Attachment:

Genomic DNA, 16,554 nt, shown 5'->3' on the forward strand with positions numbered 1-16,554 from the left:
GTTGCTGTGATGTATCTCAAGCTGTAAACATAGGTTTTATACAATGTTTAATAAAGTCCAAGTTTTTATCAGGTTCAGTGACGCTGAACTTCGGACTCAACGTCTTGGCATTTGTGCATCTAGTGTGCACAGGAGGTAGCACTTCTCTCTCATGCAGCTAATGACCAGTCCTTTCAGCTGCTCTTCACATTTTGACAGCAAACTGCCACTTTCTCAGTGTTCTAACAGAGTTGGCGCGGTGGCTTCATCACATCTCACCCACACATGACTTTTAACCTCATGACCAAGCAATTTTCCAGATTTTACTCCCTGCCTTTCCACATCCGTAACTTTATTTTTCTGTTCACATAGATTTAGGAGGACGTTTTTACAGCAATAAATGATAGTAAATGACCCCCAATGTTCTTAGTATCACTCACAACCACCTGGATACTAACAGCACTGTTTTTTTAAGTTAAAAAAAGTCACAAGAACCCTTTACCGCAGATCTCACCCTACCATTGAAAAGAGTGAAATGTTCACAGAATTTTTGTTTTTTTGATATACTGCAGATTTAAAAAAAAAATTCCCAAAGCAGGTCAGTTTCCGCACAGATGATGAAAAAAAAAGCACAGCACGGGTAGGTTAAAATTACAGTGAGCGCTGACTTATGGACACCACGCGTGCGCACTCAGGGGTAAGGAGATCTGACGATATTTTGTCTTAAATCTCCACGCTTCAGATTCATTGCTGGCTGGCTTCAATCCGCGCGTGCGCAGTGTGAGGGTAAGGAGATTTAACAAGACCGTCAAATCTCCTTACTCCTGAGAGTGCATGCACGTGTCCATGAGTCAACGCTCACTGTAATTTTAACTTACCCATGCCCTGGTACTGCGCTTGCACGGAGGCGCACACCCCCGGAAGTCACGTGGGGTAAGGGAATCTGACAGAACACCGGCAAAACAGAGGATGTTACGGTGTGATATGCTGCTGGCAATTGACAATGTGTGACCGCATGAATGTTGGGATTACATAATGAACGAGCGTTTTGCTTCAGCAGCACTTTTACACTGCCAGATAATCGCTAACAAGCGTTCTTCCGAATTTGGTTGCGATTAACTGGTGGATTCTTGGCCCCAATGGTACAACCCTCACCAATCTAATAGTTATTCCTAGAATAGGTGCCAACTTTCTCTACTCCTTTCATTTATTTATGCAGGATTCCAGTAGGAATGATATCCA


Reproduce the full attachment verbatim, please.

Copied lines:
Genomic DNA, 16,554 nt, shown 5'->3' on the forward strand with positions numbered 1-16,554 from the left:
GTTGCTGTGATGTATCTCAAGCTGTAAACATAGGTTTTATACAATGTTTAATAAAGTCCAAGTTTTTATCAGGTTCAGTGACGCTGAACTTCGGACTCAACGTCTTGGCATTTGTGCATCTAGTGTGCACAGGAGGTAGCACTTCTCTCTCATGCAGCTAATGACCAGTCCTTTCAGCTGCTCTTCACATTTTGACAGCAAACTGCCACTTTCTCAGTGTTCTAACAGAGTTGGCGCGGTGGCTTCATCACATCTCACCCACACATGACTTTTAACCTCATGACCAAGCAATTTTCCAGATTTTACTCCCTGCCTTTCCACATCCGTAACTTTATTTTTCTGTTCACATAGATTTAGGAGGACGTTTTTACAGCAATAAATGATAGTAAATGACCCCCAATGTTCTTAGTATCACTCACAACCACCTGGATACTAACAGCACTGTTTTTTTAAGTTAAAAAAAGTCACAAGAACCCTTTACCGCAGATCTCACCCTACCATTGAAAAGAGTGAAATGTTCACAGAATTTTTGTTTTTTTGATATACTGCAGATTTAAAAAAAAAATTCCCAAAGCAGGTCAGTTTCCGCACAGATGATGAAAAAAAAAGCACAGCACGGGTAGGTTAAAATTACAGTGAGCGCTGACTTATGGACACCACGCGTGCGCACTCAGGGGTAAGGAGATCTGACGATATTTTGTCTTAAATCTCCACGCTTCAGATTCATTGCTGGCTGGCTTCAATCCGCGCGTGCGCAGTGTGAGGGTAAGGAGATTTAACAAGACCGTCAAATCTCCTTACTCCTGAGAGTGCATGCACGTGTCCATGAGTCAACGCTCACTGTAATTTTAACTTACCCATGCCCTGGTACTGCGCTTGCACGGAGGCGCACACCCCCGGAAGTCACGTGGGGTAAGGGAATCTGACAGAACACCGGCAAAACAGAGGATGTTACGGTGTGATATGCTGCTGGCAATTGACAATGTGTGACCGCATGAATGTTGGGATTACATAATGAACGAGCGTTTTGCTTCAGCAGCACTTTTACACTGCCAGATAATCGCTAACAAGCGTTCTTCCGAATTTGGTTGCGATTAACTGGTGGATTCTTGGCCCCAATGGTACAACCCTCACCAATCTAATAGTTATTCCTAGAATAGGTGCCAACTTTCTCTACTCCTTTCATTTATTTATGCAGGATTCCAGTAGGAATGATATCCA